Mona: does exercise help? Some people I know swear by running as meditation, and I do find that when I run regularly it gives a lot of the same benefits (although I find it impossible to run in silence and so generally listen to podcasts, which means I am not really doing what meditation asks me to do…)
I especially related to the arguments you carry on with students — in your head! I’ve discovered about myself that I tend to always have a villain in my life, in my head, that I rail against. Wouldn’t it be sweeter to have a loving mentor in my head that I sit with, confess to, get quiet with? Oh, no! Not for me… Except, truly, that’s what I want. To cultivate a softness inside. I want to learn to breathe more, listen more, react less. Thank you for reminding me that I want to meditate. This has been my plan for I don’t know how long, and yet I keep forgetting everyday.
Thank you so much for this series on “burnout.” It’s what I’ve been looking for.
59yroldt: “Wouldn’t it be sweeter to have a loving mentor in my head that I sit with, confess to, get quiet with?” Oh, that would be so sweet. Some days I feel like I can mentor myself that way, whether it means being gentle or stern. Maybe becoming that mentor to ourselves should be our life’s goal!
Im not sure it matters what you call it or whether you set aside time and follow specific instructions to a tee. What is important is the act of introspection. If we dont understand why we do things, how can we hope to set realistic expectations of others? The better we set those expectations, the less likely we are to be unhappy with the actions of others. You seem to be well on your way in this respect. By recognizing the patterns in the behavior of others you can make adjustments to the environment which you share with them to shift their actions in your favor, and that of the rest of your class. This goes deeper than simply reacting to them or anticipating their annoying behavior and having a terse response prepared. It is about controlling the environment so that their behavior is less likely to be triggered in the first place. Too much?
“It is about controlling the environment so that their behavior is less likely to be triggered in the first place.” Hmm. I think of it more as controlling my inner environment, so that my unhelpful behaviour is less likely to be triggered by the behaviours around me.
I am glad that you are finding meditation helpful. You have accurately described the nature of it and how it helps bring freshness and interest to your life. That is the ideal.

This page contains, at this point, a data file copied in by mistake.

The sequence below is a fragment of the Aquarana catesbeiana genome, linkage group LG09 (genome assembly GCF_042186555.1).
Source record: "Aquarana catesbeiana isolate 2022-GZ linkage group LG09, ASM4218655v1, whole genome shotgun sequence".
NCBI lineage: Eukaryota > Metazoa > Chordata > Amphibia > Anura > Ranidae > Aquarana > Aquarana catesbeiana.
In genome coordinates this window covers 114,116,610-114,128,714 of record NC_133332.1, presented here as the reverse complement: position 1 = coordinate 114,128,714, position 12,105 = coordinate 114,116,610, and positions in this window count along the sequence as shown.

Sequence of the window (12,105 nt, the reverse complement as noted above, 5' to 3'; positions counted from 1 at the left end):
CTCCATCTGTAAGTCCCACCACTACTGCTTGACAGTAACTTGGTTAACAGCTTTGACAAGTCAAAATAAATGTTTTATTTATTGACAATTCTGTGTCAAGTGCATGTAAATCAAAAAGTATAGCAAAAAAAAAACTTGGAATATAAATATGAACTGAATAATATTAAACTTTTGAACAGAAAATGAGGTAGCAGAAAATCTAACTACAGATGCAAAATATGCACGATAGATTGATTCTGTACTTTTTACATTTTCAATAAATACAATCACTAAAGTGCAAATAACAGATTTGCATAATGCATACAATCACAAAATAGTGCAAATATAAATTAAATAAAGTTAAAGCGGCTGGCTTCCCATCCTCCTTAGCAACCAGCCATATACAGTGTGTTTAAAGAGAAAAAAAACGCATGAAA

I used to meditate morning and evening, for more than a decade. But eventually the tension between how I was growing inwardly and my outer life become unbearable and I had to leave everything and start over. For now, I do not practice the meditation that I did for so long, because it feels (perhaps wrongly) like instead of helping it brought me almost to the point of madness and cost me everything. My new life is much better and I see no need to “improve on the silence” with meditation, but your post reminded me of why I might some day choose to, and for that I am truly grateful to you.
Namaste dear Siobhan
So glad I found this blog. I have done a lot of taking stock recently and stepped down from a position of responsibility to go back to main scale (UK) in order to try and get my mojo back and my life – I felt like a satellite on the periphery of my own life and knew more about the levels and grades of students in my school than I did about my own kids 😦 There is so much you can’t control but I think a good starting point is taking stock and facing fears – for me those fears varied from my own children eventually seeing me as a passive participant in their lives too fears about coping with less money and commiting career suicide. Who knows? But I do feel loike I have taken bhack some control.
Sorry my spelling is so bad – the box does not scroll down so if you rant on like me, you eventually can’t see what you are typing or the typos you include!
Siobhan- thank you for writing this great series!! I’m sharing it with my Facebook friends (most are teachers), as you’re giving out real-life, nitty-gritty advice for the real sticky problems in teaching. I’m not sure I can/want to stay in teaching forever, but while I’m here, I pray to be the best teacher I can be, while treating myself with love and care!! Thanks again.